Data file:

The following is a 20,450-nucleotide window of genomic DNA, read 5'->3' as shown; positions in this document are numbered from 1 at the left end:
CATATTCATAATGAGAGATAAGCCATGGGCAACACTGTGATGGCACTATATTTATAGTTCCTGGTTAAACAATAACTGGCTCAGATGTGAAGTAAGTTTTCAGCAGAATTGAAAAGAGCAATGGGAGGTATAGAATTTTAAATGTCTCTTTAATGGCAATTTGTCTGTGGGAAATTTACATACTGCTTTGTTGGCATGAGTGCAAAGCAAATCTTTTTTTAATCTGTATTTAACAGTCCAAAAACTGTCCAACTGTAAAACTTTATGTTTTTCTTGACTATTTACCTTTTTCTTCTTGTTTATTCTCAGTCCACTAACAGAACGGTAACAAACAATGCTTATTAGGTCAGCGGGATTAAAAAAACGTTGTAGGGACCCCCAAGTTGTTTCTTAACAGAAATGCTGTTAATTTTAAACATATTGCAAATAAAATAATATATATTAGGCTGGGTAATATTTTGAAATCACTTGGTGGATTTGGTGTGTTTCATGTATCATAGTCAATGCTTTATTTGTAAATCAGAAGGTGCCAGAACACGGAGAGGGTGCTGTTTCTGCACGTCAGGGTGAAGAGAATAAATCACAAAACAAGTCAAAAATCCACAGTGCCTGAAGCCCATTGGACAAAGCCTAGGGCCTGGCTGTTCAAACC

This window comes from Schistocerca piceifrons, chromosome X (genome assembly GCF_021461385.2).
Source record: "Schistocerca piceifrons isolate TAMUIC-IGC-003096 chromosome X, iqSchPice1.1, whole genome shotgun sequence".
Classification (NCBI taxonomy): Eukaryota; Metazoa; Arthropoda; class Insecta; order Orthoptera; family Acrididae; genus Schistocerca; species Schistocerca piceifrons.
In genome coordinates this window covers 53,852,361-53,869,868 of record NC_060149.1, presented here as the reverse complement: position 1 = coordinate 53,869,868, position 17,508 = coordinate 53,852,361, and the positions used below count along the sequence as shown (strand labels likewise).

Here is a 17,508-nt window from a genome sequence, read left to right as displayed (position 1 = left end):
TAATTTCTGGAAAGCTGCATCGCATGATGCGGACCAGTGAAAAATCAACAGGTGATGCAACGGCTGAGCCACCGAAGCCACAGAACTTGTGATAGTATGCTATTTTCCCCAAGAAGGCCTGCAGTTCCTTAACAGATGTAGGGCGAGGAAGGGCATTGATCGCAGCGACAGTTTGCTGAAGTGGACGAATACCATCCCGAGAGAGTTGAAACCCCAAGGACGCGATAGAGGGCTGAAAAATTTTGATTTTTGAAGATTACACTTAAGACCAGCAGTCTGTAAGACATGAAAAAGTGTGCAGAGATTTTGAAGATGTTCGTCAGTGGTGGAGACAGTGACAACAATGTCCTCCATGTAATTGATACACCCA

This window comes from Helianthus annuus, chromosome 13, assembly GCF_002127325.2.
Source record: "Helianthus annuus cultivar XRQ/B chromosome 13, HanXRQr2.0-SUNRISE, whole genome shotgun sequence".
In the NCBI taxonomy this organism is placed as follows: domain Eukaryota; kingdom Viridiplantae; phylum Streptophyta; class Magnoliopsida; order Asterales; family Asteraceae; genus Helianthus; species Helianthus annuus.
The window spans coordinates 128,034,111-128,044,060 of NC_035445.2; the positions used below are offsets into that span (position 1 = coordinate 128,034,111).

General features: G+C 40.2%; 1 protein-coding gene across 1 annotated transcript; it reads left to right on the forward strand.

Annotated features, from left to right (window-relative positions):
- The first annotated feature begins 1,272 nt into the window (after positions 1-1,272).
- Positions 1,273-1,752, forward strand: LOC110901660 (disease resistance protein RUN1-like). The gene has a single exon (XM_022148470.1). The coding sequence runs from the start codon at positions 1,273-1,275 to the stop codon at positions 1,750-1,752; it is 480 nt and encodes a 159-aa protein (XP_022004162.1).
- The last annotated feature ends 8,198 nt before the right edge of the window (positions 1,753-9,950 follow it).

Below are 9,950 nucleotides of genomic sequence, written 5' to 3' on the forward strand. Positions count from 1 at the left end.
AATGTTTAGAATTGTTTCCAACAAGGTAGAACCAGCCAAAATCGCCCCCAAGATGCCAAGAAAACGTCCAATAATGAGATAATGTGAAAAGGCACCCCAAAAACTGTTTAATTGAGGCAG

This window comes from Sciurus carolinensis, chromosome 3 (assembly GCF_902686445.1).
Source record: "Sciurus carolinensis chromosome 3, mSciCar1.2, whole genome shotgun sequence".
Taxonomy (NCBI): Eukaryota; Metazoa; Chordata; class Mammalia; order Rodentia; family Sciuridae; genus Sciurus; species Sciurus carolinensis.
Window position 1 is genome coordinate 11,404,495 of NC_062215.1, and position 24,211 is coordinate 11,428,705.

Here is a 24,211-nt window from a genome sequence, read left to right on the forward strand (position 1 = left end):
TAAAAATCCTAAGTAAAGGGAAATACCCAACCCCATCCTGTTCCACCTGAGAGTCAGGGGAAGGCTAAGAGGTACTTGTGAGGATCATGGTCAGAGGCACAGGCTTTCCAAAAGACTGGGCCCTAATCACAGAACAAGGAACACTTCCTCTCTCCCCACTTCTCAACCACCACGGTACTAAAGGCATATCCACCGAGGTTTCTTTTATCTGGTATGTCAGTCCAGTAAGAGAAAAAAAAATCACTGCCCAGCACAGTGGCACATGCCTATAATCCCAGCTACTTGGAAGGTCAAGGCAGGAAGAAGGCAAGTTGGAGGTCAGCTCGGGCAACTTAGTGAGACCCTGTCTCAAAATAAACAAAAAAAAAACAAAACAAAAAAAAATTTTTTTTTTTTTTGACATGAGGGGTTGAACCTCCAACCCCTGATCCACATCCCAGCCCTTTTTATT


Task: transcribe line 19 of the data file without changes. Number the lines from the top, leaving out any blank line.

AATGTTTAGAATTGTTTCCAACAAGGTAGAACCAGCCAAAATCGCCCCCAAGATGCCAAGAAAACGTCCAATAATGAGATAATGTGAAAAGGCACCCCAAAAACTGTTTAATTGAGGCAG